Stories

Testimonials and Quotes

I want to take a moment to let you know the incredible impact Care For Your Mind has upon me, both as a contributor and as a reader.

Care For Your Mind provides me with what I need in several respects, the primary one being the increased ability to both support and be supported by others who truly understand what it is like to live with co-occurring conditions. I use the words "live with", as that is very much what it offers me - the ability to truly live due to the hope it offers!

As a licensed healthcare provider myself, as well as a fully-licensed insurance agent, I view it as vital to boost health and maintain cost through this kind of platform. Electronic interface versus location-based delivery has far-reaching effects, in my opinion. Off-site communications and peer support can reach many people with chronic conditions, as well as can reach those in rural areas.

I began my relationship with DBSA as part of CFYM. I am now quite active with DBSA both as a donor and an Advocate. I want to learn more about how I may affect legislation in the state of Texas and take my proper place in terms of educating those around me, regarding how we may attain excellence in mental health in my state. Care For Your Mind keeps me educated, informed and motivated to do so.

Thank you DBSA for Care For Your Mind! As one who lost my own father to depression and alcoholism, I wish he was here to see this. Dad was a well-educated physician who served his country in the Vietnam war. Upon his return and upon his death, he stated to me: "Tell them I died of the stigma", and I agreed I would write about the impact of stigma. I have kept my word to him and I will to myself as a consumer, as well as to others.

I could not do it without the incredible support you offer me.

–Kimberly Allen, LCDC, DBSA Care for Your Mind Supporter

There's just so much we can accomplish as a community, as you guys well know. DBSA helped me through a really rough time and I'd like to pass that same experience on to as many people as we can, you know.
–DBSA Chapter Leader
The members of my DBSA support group reached out to me and made me realize that I was not alone. If not for the support that I received from this organization, I probably wouldn't be here…
–DBSA Support Group Participant

I've learned in-person support groups allow me to liberate, educate, empower myself and others to move beyond problems of body and brain. DBSA is a fantastic community led resource for hope, help, education through peer led support groups.

My experience using wellness tracking tools has allowed me to self-monitor myself in the following areas, at some point in my recovery: sleep routine, medicine/vitamin compliance, mood, thought, feeling, behavior charting, food, nicotine, and caffeine charting. All have allowed me to remain independent, to work, pay bills, thrive, travel, and to remain married, to the same spouse!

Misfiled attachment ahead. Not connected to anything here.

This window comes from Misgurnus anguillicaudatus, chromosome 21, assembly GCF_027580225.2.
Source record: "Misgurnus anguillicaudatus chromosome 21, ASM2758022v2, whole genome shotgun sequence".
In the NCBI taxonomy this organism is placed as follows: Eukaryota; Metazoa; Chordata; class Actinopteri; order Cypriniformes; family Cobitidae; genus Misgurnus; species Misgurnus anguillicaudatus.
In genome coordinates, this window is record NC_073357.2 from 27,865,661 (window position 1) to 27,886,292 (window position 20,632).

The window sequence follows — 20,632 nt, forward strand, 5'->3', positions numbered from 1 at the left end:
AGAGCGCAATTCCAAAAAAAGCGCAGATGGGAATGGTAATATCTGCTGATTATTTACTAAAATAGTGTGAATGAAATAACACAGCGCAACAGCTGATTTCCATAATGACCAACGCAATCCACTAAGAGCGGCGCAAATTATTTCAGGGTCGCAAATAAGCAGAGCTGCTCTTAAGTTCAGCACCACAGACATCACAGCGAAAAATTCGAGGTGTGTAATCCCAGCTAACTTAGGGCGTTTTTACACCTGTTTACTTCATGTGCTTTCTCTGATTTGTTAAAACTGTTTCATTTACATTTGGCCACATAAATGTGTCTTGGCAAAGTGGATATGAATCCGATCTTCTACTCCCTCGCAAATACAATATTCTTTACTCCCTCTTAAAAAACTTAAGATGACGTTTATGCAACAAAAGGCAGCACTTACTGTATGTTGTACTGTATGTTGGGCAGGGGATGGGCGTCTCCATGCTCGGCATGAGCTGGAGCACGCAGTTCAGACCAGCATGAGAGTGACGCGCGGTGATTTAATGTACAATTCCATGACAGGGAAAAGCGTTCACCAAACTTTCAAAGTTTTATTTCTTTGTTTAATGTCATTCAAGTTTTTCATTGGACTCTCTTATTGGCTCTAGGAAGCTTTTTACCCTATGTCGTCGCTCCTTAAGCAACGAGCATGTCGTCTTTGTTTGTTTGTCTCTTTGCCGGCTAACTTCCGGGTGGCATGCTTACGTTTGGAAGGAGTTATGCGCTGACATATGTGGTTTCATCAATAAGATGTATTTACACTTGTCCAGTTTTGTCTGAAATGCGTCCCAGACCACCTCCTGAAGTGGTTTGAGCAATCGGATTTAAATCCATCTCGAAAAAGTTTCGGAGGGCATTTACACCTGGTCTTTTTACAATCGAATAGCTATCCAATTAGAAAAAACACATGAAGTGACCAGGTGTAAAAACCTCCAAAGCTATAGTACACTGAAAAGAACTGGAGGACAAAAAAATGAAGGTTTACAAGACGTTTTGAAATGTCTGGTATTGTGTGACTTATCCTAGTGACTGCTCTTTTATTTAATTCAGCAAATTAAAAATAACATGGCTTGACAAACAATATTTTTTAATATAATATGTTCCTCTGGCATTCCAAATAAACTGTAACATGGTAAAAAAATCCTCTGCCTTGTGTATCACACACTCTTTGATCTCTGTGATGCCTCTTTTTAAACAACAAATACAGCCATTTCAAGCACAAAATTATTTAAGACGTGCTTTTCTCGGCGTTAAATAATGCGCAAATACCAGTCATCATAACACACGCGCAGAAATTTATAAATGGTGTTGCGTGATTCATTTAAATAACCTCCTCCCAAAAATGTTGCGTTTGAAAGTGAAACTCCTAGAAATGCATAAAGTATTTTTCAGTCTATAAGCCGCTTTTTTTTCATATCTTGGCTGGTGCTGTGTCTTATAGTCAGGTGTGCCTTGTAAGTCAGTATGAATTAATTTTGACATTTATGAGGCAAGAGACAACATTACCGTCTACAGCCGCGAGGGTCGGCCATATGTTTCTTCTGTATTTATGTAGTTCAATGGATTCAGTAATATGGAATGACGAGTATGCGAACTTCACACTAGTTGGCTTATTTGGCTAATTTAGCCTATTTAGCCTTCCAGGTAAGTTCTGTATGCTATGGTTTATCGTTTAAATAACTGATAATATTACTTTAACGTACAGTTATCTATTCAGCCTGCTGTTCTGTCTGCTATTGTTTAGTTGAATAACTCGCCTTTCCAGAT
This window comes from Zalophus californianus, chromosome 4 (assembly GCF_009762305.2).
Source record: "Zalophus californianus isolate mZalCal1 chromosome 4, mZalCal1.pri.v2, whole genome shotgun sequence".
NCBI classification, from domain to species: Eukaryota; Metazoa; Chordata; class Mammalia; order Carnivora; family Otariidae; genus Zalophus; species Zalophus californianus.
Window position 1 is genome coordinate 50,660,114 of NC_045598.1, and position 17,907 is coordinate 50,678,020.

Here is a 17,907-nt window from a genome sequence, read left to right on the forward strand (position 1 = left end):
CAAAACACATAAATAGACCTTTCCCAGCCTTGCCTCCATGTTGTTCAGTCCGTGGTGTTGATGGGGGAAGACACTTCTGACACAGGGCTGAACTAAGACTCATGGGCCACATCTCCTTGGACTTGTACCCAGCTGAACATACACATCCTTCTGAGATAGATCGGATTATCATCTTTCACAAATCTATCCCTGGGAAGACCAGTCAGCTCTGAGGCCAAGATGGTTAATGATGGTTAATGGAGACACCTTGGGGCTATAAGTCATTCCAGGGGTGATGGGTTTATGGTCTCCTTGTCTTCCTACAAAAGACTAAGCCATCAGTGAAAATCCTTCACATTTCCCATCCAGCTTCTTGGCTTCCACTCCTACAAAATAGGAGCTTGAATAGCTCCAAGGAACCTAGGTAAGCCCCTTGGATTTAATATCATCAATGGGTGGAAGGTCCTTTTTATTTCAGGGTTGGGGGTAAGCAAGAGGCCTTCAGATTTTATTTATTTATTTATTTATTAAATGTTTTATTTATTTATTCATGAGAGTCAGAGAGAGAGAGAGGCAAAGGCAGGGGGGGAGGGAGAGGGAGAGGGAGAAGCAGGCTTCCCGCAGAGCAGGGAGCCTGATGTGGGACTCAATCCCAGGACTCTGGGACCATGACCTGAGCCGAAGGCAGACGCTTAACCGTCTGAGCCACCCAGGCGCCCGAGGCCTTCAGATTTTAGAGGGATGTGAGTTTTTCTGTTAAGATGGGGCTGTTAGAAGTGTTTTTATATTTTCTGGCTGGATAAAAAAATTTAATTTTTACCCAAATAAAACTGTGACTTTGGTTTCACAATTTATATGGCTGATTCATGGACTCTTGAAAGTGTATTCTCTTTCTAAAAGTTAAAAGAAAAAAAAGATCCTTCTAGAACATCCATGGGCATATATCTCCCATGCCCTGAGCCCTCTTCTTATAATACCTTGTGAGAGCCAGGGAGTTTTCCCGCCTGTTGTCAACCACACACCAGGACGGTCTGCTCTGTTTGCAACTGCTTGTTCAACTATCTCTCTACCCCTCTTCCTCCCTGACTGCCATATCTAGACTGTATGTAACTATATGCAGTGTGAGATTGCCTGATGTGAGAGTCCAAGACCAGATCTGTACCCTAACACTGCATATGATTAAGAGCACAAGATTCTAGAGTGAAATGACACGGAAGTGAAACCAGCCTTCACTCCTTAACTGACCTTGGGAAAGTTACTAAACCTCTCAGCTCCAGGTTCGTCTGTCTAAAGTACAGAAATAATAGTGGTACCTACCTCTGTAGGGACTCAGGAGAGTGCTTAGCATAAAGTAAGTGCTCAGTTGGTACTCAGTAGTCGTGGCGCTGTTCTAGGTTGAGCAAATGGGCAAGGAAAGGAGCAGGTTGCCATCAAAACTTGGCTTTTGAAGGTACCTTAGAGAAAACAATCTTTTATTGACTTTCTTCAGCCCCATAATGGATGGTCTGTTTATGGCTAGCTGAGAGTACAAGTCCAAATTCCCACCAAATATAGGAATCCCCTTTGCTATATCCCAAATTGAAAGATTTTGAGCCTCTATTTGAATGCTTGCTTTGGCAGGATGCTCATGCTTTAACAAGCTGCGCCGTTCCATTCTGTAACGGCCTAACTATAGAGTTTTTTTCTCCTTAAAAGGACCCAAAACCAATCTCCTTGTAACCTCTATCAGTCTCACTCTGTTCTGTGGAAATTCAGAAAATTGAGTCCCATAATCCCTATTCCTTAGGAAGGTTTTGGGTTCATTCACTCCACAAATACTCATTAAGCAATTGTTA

–Brian, Pennsylvania


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Peer Life Unlimited Stories

Randi Kranz

Randi Kranz

I always knew something wasn’t right. Throughout childhood, I swung back and forth between states of high energy and low self esteem. As a young girl, I turned to self help books and inspirational quotes to try to fix what didn’t seem right. I could never understand why I didn’t seem like everyone else. I was a cheerleader and sang in the choir in junior high school. I always felt like an outsider. Continue Reading

  

Hakeem Rahim

Hakeem Rahim

“Never Give Up.” Three bold words written across my favorite SGI International t-shirt. The simple phrase resonates with a lesson that I learned from living with bipolar disorder: be relentless. Living with bipolar disorder for twelve and a half years made me relentless in never giving up on myself, in fully pursing my spirituality, and in never giving up on others. Continue Reading


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Peer Ambassador Stories

Cory Collins

Cory Collins, DBSA Ambassador

My name is Cory Collins and I have Bipolar Disorder. When I found out a year ago, it was a huge blow to me. It took me back to the 4th grade when I was diagnosed with various learning disabilities such as dyslexia and ADHD. At that young of an age you don't know what to tell kids when they ask why I was all of a sudden in a different classroom. Little did I know that what was thought to be signs of ADHD would actually turn out to be Bipolar. Continue Reading

  

Jaclyn M. Daniels

Jaclyn M. Daniels, DBSA Ambassador

Since childhood, I had always struggled with security issues. I remember from a very young age feeling worthless, but not wanting to tell my parents for fear it would hurt their feelings. It grew especially bad as I entered high school, where body insecurity became prevalent in my mind. That coupled with other devaluing feelings and emotions I had sent me spiraling into several depressions. I did not seek help. "Depression" was not something children had in my family. We should just "get over it." So into college, I tried. Continue Reading


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